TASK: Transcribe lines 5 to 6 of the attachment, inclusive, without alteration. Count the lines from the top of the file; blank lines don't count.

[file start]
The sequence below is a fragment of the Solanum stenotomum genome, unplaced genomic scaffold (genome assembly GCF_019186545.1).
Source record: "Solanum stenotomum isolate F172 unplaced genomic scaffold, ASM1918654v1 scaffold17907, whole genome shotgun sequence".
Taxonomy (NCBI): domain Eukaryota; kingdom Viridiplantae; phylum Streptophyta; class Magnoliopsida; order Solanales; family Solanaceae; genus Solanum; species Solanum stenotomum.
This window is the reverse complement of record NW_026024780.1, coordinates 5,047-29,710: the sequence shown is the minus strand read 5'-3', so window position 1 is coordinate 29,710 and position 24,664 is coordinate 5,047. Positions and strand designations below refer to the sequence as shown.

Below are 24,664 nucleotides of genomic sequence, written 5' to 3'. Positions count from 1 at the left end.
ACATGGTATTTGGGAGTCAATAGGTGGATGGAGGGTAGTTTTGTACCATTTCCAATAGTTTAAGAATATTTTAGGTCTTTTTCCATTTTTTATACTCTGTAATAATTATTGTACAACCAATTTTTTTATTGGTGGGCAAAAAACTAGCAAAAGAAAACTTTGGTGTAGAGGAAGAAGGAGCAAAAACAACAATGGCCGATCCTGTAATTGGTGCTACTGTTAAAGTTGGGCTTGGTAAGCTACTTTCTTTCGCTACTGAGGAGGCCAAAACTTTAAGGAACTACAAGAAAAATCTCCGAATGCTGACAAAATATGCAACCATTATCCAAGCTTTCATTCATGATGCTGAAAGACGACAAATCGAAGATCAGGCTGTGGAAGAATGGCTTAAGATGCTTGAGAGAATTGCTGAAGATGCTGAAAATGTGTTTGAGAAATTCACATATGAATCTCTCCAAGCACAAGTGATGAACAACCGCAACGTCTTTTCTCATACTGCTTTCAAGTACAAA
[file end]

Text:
Below are 24,664 nucleotides of genomic sequence, written 5' to 3'. Positions count from 1 at the left end.
ACATGGTATTTGGGAGTCAATAGGTGGATGGAGGGTAGTTTTGTACCATTTCCAATAGTTTAAGAATATTTTAGGTCTTTTTCCATTTTTTATACTCTGTAATAATTATTGTACAACCAATTTTTTTATTGGTGGGCAAAAAACTAGCAAAAGAAAACTTTGGTGTAGAGGAAGAAGGAGCAAAAACAACAATGGCCGATCCTGTAATTGGTGCTACTGTTAAAGTTGGGCTTGGTAAGCTACTTTCTTTCGCTACTGAGGAGGCCAAAACTTTAAGGAACTACAAGAAAAATCTCCGAATGCTGACAAAATATGCAACCATTATCCAAGCTTTCATTCATGATGCTGAAAGACGACAAATCGAAGATCAGGCTGTGGAAGAATGGCTTAAGATGCTTGAGAGAATTGCTGAAGATGCTGAAAATGTGTTTGAGAAATTCACATATGAATCTCTCCAAGCACAAGTGATGAACAACCGCAACGTCTTTTCTCATACTGCTTTCAAGTACAAA